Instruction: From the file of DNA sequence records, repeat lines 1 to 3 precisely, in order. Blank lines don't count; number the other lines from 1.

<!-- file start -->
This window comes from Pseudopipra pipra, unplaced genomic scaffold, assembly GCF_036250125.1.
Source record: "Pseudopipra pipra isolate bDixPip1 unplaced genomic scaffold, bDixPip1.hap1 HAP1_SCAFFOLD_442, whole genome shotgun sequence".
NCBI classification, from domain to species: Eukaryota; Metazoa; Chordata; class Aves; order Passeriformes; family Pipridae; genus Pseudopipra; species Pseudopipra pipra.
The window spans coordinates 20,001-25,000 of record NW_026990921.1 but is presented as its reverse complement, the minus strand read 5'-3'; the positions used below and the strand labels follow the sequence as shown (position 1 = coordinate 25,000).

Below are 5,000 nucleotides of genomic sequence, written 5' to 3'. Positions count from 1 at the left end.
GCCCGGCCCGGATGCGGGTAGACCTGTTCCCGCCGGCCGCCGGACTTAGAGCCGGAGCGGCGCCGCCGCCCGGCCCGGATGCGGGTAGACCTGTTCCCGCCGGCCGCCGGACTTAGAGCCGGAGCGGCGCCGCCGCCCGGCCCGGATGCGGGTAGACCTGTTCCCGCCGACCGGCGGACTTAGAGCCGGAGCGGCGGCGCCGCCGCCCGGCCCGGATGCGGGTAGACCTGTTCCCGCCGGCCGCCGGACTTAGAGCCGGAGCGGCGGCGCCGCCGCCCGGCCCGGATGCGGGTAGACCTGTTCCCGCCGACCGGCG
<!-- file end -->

This window comes from Pseudopipra pipra, unplaced genomic scaffold, assembly GCF_036250125.1.
Source record: "Pseudopipra pipra isolate bDixPip1 unplaced genomic scaffold, bDixPip1.hap1 HAP1_SCAFFOLD_442, whole genome shotgun sequence".
NCBI classification, from domain to species: Eukaryota; Metazoa; Chordata; class Aves; order Passeriformes; family Pipridae; genus Pseudopipra; species Pseudopipra pipra.